Put up and shut up

There is a term – armchair anthropologist – which refers to scholars (think colonialists) who would sit in their comfy chairs and read books or examine artifacts and draw conclusions about ‘the other’ – the ‘exotic’ – think: non-white, non-European. This lead to real errors in teachings and entire belief systems were developed based on no field work or actual observations.

I thought of this term rcently as I read comments following a guest article by an Educational Assistant, Laura Walton, who is also the president of CUPE’s Ontario School Board Council of Unions. Walton was explaining to Toronto Sun readers the reasons that education workers and teachers likely would be taking job action this school year (and by job action she did not necessarily mean strikes, but most people don’t get that). Walton laid out the concerns of people working in the system and why the public needs to get onboard to fighting cuts to education.

The comments that followed were ridiculous. Many, many, MANY of the people threw out the usual tirade about how teachers are overpaid and have three months holidays and don’t care about students, they only care about wage hikes, yada yada. (Other commenters repeatedly pointed out that Walton is not a teacher which prompted a remark that Walton should go back to school so she could get a ‘real’ better paying job.) Others repeated the Ford government’s party line about pouring money into the education system and that there were no layoffs happening.

If you are a person who works in education, you’ve seen and heard it all before.

So here’s the tie in to armchair anthropology. The vast majority of people in the province have had some sort of intersection with education. They attended a school, they may have children or other younger relatives in the system, and/or they may know an educator. But unless you have done the work, really been a part of the system, you don’t have enough information to say what any particular education system role does and does not entail.

People do not have the knowledge to know about how funding cuts are affecting students and staff.

I worked closely with teachers for over a decade and I couldn’t tell you all the details of their role because it is much more than just what happens in the classroom. I could not tell you all that the clerical staff, the custodial staff, the psychoeducational staff, or the multitudes of others do everyday. Frankly, I cannot tell you what ever educational assistant does. Each role is too different.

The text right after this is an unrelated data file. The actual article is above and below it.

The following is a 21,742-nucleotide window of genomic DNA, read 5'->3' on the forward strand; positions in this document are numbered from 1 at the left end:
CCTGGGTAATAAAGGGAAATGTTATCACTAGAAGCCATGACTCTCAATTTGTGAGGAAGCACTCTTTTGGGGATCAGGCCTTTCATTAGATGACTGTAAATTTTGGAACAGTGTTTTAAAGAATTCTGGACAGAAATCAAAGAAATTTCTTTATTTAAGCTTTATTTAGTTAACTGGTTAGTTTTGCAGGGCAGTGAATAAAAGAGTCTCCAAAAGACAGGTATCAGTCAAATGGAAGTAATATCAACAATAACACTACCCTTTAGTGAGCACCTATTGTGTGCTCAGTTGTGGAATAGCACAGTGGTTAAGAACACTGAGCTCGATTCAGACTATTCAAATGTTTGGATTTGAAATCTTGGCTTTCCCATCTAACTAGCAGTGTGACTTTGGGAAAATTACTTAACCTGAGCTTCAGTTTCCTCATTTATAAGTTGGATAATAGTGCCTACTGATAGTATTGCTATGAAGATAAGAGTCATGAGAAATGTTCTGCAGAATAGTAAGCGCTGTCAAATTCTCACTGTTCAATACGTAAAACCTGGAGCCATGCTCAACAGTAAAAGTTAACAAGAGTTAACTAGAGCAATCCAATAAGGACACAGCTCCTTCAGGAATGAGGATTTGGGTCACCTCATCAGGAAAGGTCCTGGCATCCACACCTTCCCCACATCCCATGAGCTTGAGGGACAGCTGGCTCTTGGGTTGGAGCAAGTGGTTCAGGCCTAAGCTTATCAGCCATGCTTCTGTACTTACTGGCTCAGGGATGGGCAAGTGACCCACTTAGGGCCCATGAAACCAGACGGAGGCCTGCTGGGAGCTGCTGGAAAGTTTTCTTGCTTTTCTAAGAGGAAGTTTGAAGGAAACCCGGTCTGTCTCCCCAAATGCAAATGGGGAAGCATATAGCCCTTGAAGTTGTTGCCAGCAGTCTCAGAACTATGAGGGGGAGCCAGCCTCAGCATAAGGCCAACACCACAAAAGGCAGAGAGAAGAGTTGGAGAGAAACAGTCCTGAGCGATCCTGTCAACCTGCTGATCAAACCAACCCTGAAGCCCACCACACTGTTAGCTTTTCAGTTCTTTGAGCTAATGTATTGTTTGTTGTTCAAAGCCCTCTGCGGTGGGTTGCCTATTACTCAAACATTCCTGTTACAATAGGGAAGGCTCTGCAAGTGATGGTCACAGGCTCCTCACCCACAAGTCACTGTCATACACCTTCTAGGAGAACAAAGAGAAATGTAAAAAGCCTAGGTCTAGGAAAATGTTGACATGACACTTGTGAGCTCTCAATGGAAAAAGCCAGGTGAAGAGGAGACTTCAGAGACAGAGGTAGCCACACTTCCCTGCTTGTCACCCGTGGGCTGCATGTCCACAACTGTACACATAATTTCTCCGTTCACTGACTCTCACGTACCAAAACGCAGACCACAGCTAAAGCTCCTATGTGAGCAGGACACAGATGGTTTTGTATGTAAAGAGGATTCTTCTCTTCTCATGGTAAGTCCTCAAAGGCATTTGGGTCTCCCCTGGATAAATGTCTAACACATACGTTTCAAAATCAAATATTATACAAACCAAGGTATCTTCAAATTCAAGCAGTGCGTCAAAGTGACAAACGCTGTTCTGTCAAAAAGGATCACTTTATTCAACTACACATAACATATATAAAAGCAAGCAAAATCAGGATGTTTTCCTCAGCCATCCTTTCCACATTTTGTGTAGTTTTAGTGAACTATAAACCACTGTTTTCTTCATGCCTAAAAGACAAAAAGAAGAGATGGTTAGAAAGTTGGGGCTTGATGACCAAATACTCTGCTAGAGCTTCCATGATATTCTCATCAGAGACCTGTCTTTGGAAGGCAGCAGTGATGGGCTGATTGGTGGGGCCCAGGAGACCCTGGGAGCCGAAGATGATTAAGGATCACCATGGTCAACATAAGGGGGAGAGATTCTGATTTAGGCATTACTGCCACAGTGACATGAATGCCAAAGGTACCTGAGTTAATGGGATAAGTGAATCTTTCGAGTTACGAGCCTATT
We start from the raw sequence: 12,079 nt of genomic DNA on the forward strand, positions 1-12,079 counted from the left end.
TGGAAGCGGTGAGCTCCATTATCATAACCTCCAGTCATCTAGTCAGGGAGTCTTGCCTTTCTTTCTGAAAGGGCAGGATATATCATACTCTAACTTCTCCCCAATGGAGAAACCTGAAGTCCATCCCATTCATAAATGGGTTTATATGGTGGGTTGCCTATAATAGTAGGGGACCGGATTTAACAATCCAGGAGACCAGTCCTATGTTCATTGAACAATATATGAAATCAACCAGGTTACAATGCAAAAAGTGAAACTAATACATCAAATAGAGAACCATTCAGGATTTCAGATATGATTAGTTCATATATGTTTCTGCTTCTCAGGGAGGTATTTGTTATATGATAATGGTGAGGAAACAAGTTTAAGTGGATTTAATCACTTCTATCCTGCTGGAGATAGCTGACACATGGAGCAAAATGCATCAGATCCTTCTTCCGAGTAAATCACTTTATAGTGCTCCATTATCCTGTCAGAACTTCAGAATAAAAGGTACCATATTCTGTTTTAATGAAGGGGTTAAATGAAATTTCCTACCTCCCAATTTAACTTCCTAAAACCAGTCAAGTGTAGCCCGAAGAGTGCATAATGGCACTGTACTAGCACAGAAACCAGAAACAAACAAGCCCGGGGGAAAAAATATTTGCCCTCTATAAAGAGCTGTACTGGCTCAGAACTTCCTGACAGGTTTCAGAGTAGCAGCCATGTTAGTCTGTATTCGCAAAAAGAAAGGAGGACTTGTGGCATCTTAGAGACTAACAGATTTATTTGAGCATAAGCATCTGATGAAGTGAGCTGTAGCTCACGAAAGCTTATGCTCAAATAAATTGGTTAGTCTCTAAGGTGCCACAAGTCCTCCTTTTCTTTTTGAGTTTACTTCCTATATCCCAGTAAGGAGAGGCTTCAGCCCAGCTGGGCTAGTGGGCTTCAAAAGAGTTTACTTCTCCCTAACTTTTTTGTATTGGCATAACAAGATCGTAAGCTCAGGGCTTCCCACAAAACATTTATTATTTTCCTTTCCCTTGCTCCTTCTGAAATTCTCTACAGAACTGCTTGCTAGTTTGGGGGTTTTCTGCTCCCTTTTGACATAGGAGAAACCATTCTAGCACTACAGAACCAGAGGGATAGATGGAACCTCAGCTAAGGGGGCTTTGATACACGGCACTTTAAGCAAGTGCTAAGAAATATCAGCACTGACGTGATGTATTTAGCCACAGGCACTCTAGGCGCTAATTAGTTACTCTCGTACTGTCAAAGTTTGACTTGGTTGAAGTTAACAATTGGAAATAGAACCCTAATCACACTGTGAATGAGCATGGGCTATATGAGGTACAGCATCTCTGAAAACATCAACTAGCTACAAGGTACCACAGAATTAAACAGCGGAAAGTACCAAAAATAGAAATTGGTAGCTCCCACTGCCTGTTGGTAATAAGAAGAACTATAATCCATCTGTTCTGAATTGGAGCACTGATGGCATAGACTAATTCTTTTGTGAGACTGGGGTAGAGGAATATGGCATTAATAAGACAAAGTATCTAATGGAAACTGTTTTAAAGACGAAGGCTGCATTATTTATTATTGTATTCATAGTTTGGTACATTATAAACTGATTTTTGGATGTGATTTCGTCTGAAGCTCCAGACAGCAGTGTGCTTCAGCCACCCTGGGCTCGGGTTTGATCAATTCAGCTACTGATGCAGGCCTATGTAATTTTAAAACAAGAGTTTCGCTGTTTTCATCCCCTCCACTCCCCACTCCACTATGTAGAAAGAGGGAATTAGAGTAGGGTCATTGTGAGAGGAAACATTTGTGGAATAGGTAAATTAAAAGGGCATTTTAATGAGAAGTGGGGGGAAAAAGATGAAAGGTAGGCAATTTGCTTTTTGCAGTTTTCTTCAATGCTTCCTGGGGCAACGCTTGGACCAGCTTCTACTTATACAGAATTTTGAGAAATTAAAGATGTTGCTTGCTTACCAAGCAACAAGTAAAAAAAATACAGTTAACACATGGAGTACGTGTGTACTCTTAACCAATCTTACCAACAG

Why does Person Q Public feel that they can sit in their comfy armchair and confidently comment about education? How can they believe they know better than teachers and other education workers who are speaking about their workplace and how funding cuts are detrimental to students?

The Education Minister, the Premier, any member of government who are making decisions about funding – are any of them educators? Who is making the decisions?

Minister Lecce – communications expert. Premier Ford – businessman (high school education).

You know who does have a PhD in education? MPP Jill Andrews from Toronto. Sadly this perfect candidate for the position of Education Minister is with the NDP, not the governing party.

I know I am spitting into the wind by saying that people need to stop criticizing what they don’t know. I know that I am walking into a brick wall to encourage politicians to step into classrooms for a whole day, or better yet a month, to get a sliver of a clue why job actions are likely to happen.

And yes, let’s talk about the elephant in the room: wages. When I left my full time role in 2014, I was taking home less than $30000. Yup. I “had summers off”. Unpaid. Yup, I had Christmas and March break off. Unpaid.

I also have life long injuries from being kick, hit, and punched. I was not entitled to enough WSIB compensation to take the time and therapy to recover fully.

Wages are part of the equation, but they are not all of the equation.

So, to those commenters I say: don’t sit in your armchair and tell an educational assistant that she should put up and shut up. Person Q Public needs to get out and do their field work before making assumptions about Walton and other educators’ motivations.

One of the keystones of a good educational assistant is their observational skills. We have a lot we can teach the public. Here’s the first field research question: What is the antecedent to the behaviour of members of the education system and what is the consequence of the negative actions of the province?


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